On-screen, Michael Mendoza’s digital avatar stands before a wonderland of cakes and sweets, but his message is all business: “I. Get. Frustrated when people push me and call me—and call me—a teacher’s pet!”
In another classroom at Steuart W. Weller Elementary School, nearly an hour’s drive west of Washington, D.C., two students stand side-by-side, eyes riveted on a big-screen TV. They jump, duck, and swing their arms in unison, working together as they help their digital doppelgangers raft downriver.
In real life, 9-year-old Michael has autism, as do his two classmates. All three have long struggled with the mental, physical, and social rigors of school. All three now get help most days from video game avatars: simplified digital versions of themselves doing things most autistic children don’t generally do.
In Michael’s case, he’s recording “social stories” videos that remind him how to act. In his classmates’ cases—their parents asked that they not be identified—they’re playing games that help with coordination, body awareness, and cooperation, all challenges for kids on the autism spectrum.
Can off-the-shelf video games spark a breakthrough in treating students with autism? That’s the question researchers are asking as educators quietly discover the therapeutic uses of motion-controlled sensors. The devices are popular with gamers: Microsoft this week said it had sold more than 19 million Kinect motion-sensor units since introducing it in November 2010.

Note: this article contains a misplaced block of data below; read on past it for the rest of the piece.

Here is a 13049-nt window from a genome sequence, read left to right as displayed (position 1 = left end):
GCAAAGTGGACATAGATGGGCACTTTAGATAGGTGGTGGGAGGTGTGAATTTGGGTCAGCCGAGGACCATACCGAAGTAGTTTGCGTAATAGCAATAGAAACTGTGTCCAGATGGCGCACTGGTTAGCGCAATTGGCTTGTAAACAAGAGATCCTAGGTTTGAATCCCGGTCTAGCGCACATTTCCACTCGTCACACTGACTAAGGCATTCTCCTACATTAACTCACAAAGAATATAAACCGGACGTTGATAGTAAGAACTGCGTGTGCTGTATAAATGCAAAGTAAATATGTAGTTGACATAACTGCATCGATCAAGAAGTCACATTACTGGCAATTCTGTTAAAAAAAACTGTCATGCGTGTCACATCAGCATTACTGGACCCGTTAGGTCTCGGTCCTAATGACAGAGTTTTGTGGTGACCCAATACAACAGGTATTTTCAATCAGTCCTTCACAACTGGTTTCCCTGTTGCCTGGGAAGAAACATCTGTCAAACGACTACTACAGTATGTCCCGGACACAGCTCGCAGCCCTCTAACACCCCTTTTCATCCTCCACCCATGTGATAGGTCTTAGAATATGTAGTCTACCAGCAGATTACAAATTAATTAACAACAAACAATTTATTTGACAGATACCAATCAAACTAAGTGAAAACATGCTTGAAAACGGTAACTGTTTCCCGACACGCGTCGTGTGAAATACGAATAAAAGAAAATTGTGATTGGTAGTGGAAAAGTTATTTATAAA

Now autism researchers, teachers, and therapists are installing them in classrooms and clinics, reporting promising results for a fraction of the price of typical equipment. Could a teacher armed with a $300 Xbox and a $10 copy of “Double Fine Happy Action Theater” do as much good as months of intensive therapy?
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“Nobody thought of it as a therapeutic device,” said Marc Sirkin of Autism Speaks, a New York-based advocacy group. Earlier this spring, when he first got wind of computer engineering students at the University of Michigan hacking the Kinect to develop autism games, he bought a ticket on a red-eye flight to see for himself. “It turns out you don’t have to look very far, you don’t have to scratch very deep, to go, ‘Wait a minute. There’s something really cool here.'”
Microsoft’s Radu Burducea stops short of calling the Kinect a therapeutic device, but says he hears every day about teachers and therapists adapting it in new and creative ways: math instruction, book criticism, counseling, and physical coordination, for instance.
“We’ve lost control,” he admitted, “and thank God that we have.”